Whether you own a local fast food joint or an upscale neighborhood restaurant, you’ve undoubtedly had diners request nutritional information for dishes. While this was a rare occurrence in the past when dining at restaurants was reserved for special occasions, it’s becoming increasingly common as Americans eat more and more of their meals out of their homes.
The problem is, it can costs restaurants a lot of time and money to have their menu items nutritionally analyzed and to reprint and reformat menus and boards to reflect new information. Fortunately, there are ways to provide nutritional information to your diners without burning a hole in your restaurant’s budget. If you are interested in providing diners with the nutrition information they desire, let’s explore some cost-saving ways to do so.
Affordable Ways to Offer Calorie Counts at Independently Owned Restaurants
Chain restaurant with more than 20 locations will be required to provide calorie information for menu items as of May 7, 2018. Of course, this information must be attained and presented in accordance with the FDA’s guidelines for the industry. This means reprinting all menus and boards so they include calorie info presented in the specific format.
For small, independently owned restaurants who don’t fit into this category, however, providing calorie information is optional and therefore doesn’t need to be done in the way the FDA suggests. This allows independent restaurants who wish to provide calorie information more freedom with how and where they want to present the information, saving them time and money.
Here are a few creative and cost-effective ways to offer calorie counts at your restaurant:
- Choose your menu: If your restaurant is open for more than just one meal per day, you can choose one menu to provide calorie counts on. I recommend providing calorie counts for the breakfast menu because it is typically the meal most diners try to make healthy choices for and it tends to be the smallest menu, meaning it would cost you the least amount of money to analyze the recipes and reprint the menus. This way, you can see if your diners’ responses to having calories on the menu are positive and determine if it would be worthwhile to add them on your other menus.
- Provide calorie counts on your website: Avoid reprinting your menus and instead provide calorie information on your website, as it won’t cost you to add the information there. Since most people nowadays have smartphones, it will be easy for diners to look up the calorie counts and use it to inform their decision. If diners don’t have access to a phone, staff could simply use their phones to inform diners of calorie information.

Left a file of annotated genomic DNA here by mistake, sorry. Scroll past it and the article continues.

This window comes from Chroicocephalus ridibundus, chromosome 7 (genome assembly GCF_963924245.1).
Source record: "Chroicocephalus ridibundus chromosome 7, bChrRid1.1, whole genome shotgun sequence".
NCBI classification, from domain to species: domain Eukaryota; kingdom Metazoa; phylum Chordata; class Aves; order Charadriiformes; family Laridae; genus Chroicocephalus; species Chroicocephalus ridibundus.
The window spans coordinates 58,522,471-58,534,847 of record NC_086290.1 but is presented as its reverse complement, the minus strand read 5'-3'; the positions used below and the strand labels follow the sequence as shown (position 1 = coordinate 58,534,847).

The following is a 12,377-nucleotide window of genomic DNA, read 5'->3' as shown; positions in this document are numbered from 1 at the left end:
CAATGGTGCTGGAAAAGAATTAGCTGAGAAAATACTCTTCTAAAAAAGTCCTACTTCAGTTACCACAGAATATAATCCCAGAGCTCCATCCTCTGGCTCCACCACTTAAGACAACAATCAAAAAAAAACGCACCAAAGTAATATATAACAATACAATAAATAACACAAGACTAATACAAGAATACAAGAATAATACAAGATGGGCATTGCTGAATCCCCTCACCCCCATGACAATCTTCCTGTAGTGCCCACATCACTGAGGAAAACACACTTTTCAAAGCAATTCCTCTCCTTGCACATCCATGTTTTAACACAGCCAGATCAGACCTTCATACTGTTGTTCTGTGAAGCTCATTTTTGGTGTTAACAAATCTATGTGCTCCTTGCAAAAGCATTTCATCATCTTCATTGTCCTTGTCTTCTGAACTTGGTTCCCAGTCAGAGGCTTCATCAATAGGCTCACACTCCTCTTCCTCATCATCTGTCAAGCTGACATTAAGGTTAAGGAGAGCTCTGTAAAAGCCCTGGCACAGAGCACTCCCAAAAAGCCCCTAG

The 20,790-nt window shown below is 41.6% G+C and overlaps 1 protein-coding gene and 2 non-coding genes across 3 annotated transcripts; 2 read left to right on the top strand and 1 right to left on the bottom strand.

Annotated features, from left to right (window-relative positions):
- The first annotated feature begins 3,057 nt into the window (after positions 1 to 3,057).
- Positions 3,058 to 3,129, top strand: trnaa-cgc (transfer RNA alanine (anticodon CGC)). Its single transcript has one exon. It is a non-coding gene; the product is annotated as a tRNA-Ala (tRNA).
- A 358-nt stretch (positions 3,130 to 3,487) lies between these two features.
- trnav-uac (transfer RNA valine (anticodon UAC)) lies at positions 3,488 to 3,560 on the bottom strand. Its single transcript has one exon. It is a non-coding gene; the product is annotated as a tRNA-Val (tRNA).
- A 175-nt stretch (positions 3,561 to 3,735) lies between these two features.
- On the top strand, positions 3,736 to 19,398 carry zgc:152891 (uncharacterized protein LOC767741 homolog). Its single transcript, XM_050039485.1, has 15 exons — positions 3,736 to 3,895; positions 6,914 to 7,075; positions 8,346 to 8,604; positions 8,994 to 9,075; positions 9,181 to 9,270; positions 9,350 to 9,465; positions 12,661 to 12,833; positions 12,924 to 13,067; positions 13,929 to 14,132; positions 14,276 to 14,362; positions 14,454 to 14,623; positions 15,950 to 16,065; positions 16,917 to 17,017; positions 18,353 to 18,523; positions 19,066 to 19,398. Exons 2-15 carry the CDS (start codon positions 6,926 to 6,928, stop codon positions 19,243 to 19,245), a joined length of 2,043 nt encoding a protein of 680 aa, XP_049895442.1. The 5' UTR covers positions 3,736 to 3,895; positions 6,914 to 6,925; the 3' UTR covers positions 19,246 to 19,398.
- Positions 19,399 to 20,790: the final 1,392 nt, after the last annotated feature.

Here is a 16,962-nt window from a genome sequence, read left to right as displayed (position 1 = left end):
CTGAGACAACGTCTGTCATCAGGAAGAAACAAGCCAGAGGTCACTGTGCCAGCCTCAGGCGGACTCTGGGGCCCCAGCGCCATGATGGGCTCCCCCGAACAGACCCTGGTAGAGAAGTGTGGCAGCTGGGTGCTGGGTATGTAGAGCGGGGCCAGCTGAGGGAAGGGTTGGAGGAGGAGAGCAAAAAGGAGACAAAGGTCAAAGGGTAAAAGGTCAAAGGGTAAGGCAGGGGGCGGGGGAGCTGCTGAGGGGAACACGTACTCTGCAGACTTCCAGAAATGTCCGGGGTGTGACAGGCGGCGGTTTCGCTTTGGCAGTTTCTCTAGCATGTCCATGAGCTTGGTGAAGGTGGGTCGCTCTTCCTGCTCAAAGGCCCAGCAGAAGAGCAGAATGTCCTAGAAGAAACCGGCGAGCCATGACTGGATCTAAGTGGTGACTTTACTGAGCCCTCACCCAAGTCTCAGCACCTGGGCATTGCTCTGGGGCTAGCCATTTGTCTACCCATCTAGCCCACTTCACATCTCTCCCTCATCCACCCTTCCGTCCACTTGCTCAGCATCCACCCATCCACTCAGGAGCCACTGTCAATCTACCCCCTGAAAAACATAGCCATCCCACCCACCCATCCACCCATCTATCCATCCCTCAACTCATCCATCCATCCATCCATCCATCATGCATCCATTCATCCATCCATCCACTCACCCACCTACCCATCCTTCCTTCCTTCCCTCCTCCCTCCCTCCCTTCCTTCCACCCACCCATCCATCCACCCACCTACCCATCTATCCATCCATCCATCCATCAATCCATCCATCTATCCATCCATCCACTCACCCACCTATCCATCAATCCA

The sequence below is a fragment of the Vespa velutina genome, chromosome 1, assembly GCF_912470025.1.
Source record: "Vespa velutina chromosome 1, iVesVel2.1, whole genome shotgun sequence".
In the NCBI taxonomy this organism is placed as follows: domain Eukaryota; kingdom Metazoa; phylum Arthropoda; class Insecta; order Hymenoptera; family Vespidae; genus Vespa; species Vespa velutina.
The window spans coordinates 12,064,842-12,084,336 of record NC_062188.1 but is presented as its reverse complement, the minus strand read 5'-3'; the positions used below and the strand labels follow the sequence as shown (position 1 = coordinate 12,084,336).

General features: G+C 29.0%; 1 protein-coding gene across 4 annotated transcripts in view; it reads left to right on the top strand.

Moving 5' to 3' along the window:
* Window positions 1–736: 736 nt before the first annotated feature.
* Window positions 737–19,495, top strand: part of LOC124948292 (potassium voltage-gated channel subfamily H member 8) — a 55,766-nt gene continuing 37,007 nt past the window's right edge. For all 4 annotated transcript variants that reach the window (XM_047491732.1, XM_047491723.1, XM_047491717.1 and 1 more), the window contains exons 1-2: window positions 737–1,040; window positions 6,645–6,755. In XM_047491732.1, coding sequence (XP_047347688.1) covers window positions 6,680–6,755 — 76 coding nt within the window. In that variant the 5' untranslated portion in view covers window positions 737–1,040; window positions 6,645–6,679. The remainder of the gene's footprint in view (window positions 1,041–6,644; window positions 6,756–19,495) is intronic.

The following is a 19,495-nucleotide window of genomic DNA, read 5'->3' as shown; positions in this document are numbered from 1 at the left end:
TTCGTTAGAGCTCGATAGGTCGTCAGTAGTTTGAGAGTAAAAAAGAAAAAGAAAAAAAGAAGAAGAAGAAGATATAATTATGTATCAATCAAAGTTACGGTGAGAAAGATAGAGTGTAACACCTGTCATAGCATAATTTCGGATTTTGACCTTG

- Print one or two menus with nutritional information: Instead of redoing all your menus, just print one or two with the calorie counts, then you can give them to diners who request it. This will save you a lot of money on printing costs and it will give you a good sense of whether reprinting all the menus would be worthwhile. The more that diners request the menu with nutrition information or return to your restaurant because of the calorie counts, the more sense it would make to eventually reprint all your menus.
- Create a calorie board or pamphlet: Creating a single board or sign with the calorie information, rather than replacing all your menu boards, is a cost-effective way to provide diners with the information they desire in a fast food or casual restaurant setting, since replacing menu boards is costly. Just make sure it is easy to read and in plain sight.
Voluntarily providing calorie information doesn’t have to be a huge undertaking when you aren’t a large chain restaurant and therefore don’t have to closely follow the FDA guidelines.
Online Recipe Nutrition Analysis Offers Affordable Pricing
How you are going to make the calorie information available to diners is, of course, only half of the picture. You also have to consider how you are going to attain calorie information for each of your recipes. Unfortunately, there is a big misconception in the restaurant industry that recipe nutrition analysis is always very expensive. While most forms of nutrition analysis—like food labs, independent consultants, and CD-ROMs—are pricey, online nutrition analysis is a much more affordable option, which is especially important for independently owned restaurants on tighter budgets.
Analysis done by food labs and independent consultants can range between $400 and $800 per recipe. CD ROMs seem inexpensive, but they come with a bunch of hidden fees such as the cost of training and product upgrades. Online nutrition analysis software such as MenuCalc, however, offers prices as low as $49 a month for ten recipes and an unlimited amount of recipe analysis for $249 per month. Plus, the user-friendly software allows you to analyze your recipes quickly and with ease. With these options, you can choose what suits your restaurant and your budget the best.
One thing to look for when choosing an online recipe nutrition analysis software is that it is FDA-approved. There are many affordable nutrition analysis programs available on the web, but few of them have accurate USDA-compliant ingredient databases and provide allergen reports for your recipes—two very important things when it comes to nutrition analysis.
By using an FDA-approved online recipe nutrition analysis software and getting creative about how you offer nutritional information to your diners, you can provide accurate calorie counts for your recipes at an affordable price. The best part is, your diners will be thrilled that they have access to the calorie information they desire and can now make informed decisions about what to order. And when your diners are happy, your restaurant thrives.
MenuCalc offers affordable FDA-approved online recipe nutrition analysis for restaurants of any size. To get calorie counts and complete nutrition information for your menu items, contact us today.